The Price of Admission is Love…

Sunrise over Cape Cod

I attended a memorial service Saturday morning, and it wiped me out. It was done well – classy, understated, happy. By the end I’d lost the ability to speak, or at least to converse intelligently. I had a show to put on that evening, and I was muddled.

“The price of admission is love.” Those were among the opening words at the service. It was not a maudlin occasion. Demons were only mentioned indirectly, although perhaps they loomed larger for some who have wrestled with “thoughts of death,” as my old therapist used to put it. When you distill a life to 120 minutes of celebration, the messy parts are left out. The remaining struggle is noble, imbued with narrative arc.

Having fought suicide, I felt a tug during the service. This is difficult to explain to anyone who hasn’t been swamped by that utter blackness. Our speaker said, “When love is in the driver’s seat, all kinds of other emotions call shotgun.” I am filled with love, sometimes painfully. I know I am loved. But sometimes other emotions grab the wheel. Sometimes visibility drops to zero and your steering is for shit and you can’t stop and the road twists and turns out from under you. As I sat in the auditorium and felt those jumbled feelings I again longed for the clean arc, the finished story, the absence of messiness.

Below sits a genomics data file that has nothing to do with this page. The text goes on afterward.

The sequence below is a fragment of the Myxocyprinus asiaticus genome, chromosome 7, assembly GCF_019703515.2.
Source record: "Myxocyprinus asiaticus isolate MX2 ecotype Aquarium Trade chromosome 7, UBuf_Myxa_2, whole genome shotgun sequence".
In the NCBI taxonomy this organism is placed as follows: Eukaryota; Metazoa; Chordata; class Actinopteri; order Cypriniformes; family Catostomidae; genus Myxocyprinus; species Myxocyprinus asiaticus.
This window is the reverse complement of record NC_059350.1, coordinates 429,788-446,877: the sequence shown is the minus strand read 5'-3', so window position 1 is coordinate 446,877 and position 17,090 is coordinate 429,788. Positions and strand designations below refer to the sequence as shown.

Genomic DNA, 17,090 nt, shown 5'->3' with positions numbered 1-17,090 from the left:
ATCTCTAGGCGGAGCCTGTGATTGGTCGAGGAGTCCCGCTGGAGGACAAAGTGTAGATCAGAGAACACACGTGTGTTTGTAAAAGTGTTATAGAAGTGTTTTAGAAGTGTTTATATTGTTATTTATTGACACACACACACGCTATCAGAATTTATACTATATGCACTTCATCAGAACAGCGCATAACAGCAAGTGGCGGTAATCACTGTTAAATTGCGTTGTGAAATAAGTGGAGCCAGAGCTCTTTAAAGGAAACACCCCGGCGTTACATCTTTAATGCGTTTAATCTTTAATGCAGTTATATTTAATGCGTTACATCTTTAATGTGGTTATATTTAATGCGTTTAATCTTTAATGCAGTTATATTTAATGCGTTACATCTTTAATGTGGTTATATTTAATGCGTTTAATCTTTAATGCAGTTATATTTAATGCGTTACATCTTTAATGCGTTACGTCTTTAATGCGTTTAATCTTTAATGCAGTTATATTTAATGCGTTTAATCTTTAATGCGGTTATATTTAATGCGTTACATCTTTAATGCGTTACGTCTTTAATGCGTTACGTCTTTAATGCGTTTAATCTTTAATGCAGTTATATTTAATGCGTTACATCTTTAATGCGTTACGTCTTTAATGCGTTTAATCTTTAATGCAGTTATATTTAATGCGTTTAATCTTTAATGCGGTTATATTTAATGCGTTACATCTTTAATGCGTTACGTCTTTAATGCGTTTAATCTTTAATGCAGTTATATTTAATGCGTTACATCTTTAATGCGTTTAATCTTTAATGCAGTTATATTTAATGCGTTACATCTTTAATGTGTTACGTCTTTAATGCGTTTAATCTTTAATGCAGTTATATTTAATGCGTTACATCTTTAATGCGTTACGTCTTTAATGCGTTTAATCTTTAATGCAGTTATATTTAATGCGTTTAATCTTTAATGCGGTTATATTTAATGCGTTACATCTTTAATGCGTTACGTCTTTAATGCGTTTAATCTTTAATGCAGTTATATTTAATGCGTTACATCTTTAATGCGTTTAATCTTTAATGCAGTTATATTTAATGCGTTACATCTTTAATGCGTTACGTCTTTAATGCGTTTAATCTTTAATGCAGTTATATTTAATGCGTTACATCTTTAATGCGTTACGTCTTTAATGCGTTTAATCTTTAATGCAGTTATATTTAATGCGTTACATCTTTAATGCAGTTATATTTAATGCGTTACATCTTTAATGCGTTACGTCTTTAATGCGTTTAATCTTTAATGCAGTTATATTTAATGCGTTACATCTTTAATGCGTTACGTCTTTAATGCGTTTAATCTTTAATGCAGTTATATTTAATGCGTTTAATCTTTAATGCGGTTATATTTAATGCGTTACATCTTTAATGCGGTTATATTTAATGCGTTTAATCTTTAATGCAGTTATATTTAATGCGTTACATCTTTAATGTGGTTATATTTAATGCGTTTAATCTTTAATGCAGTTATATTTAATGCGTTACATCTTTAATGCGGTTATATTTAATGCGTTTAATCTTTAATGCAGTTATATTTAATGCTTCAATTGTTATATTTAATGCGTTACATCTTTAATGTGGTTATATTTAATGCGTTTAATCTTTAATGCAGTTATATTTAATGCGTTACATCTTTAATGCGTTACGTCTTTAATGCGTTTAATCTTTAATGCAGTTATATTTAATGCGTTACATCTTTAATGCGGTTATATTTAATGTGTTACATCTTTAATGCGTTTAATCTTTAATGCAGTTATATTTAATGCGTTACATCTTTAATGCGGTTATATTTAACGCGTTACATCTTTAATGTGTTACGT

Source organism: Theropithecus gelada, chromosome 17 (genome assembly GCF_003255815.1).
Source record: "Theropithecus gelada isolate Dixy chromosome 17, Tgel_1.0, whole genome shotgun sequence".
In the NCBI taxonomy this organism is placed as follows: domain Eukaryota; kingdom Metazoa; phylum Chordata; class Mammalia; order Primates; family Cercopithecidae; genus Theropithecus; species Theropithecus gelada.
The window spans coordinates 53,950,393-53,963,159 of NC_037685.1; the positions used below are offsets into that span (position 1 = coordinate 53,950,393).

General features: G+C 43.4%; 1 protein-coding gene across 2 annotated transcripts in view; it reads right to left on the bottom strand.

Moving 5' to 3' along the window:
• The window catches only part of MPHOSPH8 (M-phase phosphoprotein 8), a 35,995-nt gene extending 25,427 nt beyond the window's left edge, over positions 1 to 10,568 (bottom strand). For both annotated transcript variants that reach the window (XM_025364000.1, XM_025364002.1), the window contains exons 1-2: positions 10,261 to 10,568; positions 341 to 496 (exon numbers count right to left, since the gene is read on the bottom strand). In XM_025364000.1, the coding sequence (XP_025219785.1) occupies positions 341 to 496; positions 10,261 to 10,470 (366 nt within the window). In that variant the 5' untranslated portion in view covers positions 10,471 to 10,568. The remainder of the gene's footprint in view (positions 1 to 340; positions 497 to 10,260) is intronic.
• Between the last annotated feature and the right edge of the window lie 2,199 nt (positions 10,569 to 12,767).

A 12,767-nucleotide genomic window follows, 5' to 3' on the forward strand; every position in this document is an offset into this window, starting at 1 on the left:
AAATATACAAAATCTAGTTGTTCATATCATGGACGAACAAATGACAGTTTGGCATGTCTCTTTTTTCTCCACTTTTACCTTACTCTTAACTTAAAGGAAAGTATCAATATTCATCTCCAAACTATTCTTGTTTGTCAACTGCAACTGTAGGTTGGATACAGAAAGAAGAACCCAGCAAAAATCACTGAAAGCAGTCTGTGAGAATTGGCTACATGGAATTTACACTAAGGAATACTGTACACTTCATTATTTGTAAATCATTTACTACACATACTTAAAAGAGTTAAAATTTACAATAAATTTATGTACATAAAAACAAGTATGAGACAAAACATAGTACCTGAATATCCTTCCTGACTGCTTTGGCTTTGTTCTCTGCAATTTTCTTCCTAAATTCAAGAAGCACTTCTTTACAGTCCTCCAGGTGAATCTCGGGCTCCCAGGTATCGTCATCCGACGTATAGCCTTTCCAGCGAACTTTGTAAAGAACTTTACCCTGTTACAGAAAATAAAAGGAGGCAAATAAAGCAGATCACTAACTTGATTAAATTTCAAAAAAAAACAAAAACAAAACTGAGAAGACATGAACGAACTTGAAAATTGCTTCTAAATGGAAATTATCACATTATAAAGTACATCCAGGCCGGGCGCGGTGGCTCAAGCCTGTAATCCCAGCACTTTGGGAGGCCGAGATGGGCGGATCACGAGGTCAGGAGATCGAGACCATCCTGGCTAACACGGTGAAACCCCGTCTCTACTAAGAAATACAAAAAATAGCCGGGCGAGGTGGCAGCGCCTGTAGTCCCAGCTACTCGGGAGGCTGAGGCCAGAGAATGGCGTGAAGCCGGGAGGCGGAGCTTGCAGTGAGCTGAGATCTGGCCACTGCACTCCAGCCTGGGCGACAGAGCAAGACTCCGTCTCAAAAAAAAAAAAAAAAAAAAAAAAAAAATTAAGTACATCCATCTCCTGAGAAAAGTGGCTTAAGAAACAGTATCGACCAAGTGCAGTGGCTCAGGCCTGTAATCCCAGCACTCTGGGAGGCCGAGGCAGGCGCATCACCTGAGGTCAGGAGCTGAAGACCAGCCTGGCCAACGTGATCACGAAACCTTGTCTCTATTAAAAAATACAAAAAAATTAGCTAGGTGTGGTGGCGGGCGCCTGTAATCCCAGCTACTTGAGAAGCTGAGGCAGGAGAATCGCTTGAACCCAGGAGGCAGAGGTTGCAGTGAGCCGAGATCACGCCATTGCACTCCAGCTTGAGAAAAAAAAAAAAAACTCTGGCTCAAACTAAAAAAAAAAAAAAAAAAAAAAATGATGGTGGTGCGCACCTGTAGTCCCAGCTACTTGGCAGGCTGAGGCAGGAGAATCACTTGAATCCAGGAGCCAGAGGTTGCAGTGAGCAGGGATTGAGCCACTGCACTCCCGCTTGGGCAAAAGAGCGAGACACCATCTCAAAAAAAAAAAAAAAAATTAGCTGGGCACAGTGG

“The opposite of love is freedom.” The hard thing about love is not giving, but receiving. Because if you’re open to receive you risk rejection. You acknowledge that you need others, which can be terrifying.

On Saturday evening I sat in the empty theater before showtime, trying to compose these thoughts. After a while, a cast member sat down next to me.

“My nephew [the youngest in our ensemble] is from an abusive environment. My mother has custody of him, and he spends a lot of time with me. When he opened the card you gave him on opening night, he couldn’t believe somebody would thank him for being in the show. He said, ‘That’s so nice.’ On the way home, he fell asleep in the car, still holding the card. When I tried to take it from his hand he said, ‘Don’t take my letter.’ He slept with it next to his pillow.”

My throat got tight and I suddenly felt the old panic, that I might reveal myself. “It was such a small gesture.” But something clicked as the story washed over me. The price of admission is love. And we go on together.

For Emily